In [279, 56] the set was allowed to include extensions of having boundaries as compact outermost horizons, when the corresponding ADM energies are still non-negative [217], and hence is still well defined and non-negative. (For another description of allowing horizons in the extensions but excluding them between and the asymptotic end, see [110] and Section 5.2 of this paper.)

Bartnik suggests a definition for the quasi-local mass of a spacelike two-surface (together with its induced metric and the two extrinsic curvatures), as well [54]. He considers those globally-hyperbolic spacetimes that satisfy the dominant energy condition, admit an asymptotically flat (metrically-complete) Cauchy surface with finite ADM energy, have no event horizon and in which can be embedded with its first and second fundamental forms. Let denote the set of these spacetimes. Since the ADM energy is non-negative for any (and is zero precisely for flat ), the infimum

exists and is non-negative. Although it seems plausible that is only the ‘spacetime version’ of , without the precise form of the no-horizon conditions in and that in they cannot be compared, even if the extrinsic curvature were allowed in the extensions of .

The first immediate consequence of Eq. (5.1) is the monotonicity of the Bartnik mass. If , then , and hence, . Obviously, by definition (5.1) one has for any . Thus, if is any quasi-local mass functional that is larger than (i.e., that assigns a non-negative real to any such that for any allowed ), furthermore if for any , then by the definition of the infimum in Eq. (5.1) one has for any . Therefore, is the largest mass functional satisfying for any . Another interesting consequence of the definition of , due to Simon (see [56]), is that if is any asymptotically flat, time-symmetric extension of with non-negative scalar curvature satisfying , then there is a black hole in in the form of a minimal surface between and the infinity of . For further discussion of from the point of view of black holes, as well as the relationship between the Bartnik mass and other expressions (e.g., the Hawking energy), see [460].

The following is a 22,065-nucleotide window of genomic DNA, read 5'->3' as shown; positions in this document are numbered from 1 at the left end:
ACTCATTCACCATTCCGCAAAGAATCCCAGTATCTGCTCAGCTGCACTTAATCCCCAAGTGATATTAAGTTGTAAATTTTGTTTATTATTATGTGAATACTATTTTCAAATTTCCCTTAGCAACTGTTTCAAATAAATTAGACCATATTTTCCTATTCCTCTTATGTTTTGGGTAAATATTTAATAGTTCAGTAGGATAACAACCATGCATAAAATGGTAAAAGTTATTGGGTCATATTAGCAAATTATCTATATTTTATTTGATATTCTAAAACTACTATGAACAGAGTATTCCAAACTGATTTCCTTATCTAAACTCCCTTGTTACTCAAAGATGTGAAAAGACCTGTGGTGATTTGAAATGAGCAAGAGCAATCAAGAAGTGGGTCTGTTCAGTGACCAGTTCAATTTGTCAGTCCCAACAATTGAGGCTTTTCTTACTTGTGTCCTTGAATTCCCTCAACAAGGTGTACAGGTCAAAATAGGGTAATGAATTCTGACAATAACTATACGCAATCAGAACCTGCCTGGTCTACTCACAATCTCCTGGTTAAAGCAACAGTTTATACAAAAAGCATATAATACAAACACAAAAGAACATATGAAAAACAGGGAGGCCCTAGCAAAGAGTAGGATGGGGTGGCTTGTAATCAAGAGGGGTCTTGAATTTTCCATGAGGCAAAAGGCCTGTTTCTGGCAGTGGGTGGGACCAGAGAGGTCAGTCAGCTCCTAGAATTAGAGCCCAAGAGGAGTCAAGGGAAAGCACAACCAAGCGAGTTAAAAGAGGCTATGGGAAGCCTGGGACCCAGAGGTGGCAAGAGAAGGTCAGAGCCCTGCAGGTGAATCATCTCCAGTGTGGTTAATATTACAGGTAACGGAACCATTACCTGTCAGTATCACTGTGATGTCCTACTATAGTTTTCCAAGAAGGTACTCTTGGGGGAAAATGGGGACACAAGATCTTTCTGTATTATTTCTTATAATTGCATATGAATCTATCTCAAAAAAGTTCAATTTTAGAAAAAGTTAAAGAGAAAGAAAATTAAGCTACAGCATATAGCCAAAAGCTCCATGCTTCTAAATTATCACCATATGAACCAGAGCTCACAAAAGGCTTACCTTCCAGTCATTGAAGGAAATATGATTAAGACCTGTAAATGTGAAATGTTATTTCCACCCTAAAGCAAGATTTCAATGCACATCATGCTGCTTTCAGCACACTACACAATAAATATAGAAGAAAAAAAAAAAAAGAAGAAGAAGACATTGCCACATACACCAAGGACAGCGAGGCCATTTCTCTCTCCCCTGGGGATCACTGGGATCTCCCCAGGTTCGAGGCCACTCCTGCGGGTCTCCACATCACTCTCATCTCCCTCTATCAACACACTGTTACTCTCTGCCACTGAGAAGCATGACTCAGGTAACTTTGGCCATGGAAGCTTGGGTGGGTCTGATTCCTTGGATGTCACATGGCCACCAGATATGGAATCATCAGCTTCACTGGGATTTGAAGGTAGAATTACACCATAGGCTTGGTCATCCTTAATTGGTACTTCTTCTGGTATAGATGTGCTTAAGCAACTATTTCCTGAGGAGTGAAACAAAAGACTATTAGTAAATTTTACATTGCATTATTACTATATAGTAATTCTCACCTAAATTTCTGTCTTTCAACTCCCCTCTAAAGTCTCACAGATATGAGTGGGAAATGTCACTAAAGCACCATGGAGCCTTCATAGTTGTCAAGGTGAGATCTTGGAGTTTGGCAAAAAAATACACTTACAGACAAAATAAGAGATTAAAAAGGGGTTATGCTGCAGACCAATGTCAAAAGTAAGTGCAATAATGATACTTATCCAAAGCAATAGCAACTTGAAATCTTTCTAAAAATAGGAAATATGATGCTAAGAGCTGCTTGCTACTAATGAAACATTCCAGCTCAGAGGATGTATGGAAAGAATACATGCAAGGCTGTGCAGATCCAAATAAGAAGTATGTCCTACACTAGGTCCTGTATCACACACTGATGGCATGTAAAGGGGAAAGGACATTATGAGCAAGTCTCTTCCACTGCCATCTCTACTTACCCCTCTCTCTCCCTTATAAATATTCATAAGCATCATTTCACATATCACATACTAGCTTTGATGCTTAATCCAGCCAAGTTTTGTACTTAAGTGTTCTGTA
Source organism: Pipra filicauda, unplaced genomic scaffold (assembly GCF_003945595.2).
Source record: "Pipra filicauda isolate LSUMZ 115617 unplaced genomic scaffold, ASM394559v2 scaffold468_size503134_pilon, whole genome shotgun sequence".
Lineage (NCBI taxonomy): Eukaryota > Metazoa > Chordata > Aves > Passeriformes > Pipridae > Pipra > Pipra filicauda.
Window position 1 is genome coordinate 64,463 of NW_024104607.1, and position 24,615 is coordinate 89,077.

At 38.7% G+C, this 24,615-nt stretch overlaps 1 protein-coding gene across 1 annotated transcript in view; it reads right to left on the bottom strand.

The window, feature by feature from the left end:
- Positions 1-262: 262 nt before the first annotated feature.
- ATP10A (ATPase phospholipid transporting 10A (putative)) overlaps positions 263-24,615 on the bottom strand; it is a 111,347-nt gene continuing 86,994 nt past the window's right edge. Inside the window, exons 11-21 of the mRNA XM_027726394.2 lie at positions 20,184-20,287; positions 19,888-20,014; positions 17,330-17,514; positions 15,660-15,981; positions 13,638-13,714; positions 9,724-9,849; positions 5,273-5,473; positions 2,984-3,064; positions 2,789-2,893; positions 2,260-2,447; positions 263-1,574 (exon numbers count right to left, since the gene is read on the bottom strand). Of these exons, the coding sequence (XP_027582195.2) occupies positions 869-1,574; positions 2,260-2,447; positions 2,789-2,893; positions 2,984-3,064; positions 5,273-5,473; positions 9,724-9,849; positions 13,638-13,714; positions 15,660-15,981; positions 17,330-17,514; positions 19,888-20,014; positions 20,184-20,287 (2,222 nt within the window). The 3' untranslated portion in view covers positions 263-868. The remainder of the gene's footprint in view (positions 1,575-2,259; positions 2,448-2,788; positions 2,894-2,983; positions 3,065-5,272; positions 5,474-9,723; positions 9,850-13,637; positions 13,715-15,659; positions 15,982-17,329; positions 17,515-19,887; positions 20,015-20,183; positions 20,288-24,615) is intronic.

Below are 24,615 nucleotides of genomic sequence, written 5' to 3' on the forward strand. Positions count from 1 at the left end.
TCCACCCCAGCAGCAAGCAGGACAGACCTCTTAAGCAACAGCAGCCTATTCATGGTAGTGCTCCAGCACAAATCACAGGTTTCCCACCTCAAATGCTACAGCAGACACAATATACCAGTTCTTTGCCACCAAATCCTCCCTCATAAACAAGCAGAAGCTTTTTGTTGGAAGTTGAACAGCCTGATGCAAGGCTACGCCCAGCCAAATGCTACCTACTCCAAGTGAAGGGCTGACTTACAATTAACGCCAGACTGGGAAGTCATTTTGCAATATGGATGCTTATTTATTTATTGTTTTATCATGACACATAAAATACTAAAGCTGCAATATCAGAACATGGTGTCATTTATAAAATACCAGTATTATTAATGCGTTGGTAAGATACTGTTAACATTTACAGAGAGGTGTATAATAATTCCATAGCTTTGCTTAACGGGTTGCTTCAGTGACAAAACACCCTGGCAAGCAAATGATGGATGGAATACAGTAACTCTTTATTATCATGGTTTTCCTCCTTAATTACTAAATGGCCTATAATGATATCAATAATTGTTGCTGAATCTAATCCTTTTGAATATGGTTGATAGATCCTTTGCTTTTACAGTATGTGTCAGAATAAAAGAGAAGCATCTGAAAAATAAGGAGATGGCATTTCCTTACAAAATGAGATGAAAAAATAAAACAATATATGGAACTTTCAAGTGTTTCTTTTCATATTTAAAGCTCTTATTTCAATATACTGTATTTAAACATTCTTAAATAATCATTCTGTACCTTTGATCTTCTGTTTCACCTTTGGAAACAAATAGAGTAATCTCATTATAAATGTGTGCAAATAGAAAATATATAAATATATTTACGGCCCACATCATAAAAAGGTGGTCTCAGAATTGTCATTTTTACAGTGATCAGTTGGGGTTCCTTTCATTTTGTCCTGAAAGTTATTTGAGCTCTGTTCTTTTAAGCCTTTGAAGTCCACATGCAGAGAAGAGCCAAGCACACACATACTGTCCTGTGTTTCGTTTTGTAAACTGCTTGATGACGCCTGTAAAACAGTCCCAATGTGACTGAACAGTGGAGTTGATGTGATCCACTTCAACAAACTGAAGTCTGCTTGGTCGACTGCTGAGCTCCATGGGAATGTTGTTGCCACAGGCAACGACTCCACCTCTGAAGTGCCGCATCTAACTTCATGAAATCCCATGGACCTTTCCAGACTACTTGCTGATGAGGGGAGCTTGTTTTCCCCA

As we saw, the Bartnik mass is non-negative, and, obviously, if is flat (and hence is a data set for flat spacetime), then . The converse of this statement is also true [279]: If , then is locally flat. The Bartnik mass tends to the ADM mass [279]: If is an asymptotically flat Riemannian three-geometry with non-negative scalar curvature and finite ADM mass , and if , , is a sequence of solid balls of coordinate radius in , then . The proof of these two results is based on the use of Hawking energy (see Section 6.1), by means of which a positive lower bound for can be given near the nonflat points of . In the proof of the second statement one must use the fact that Hawking energy tends to the ADM energy, which, in the time-symmetric case, is just the ADM mass.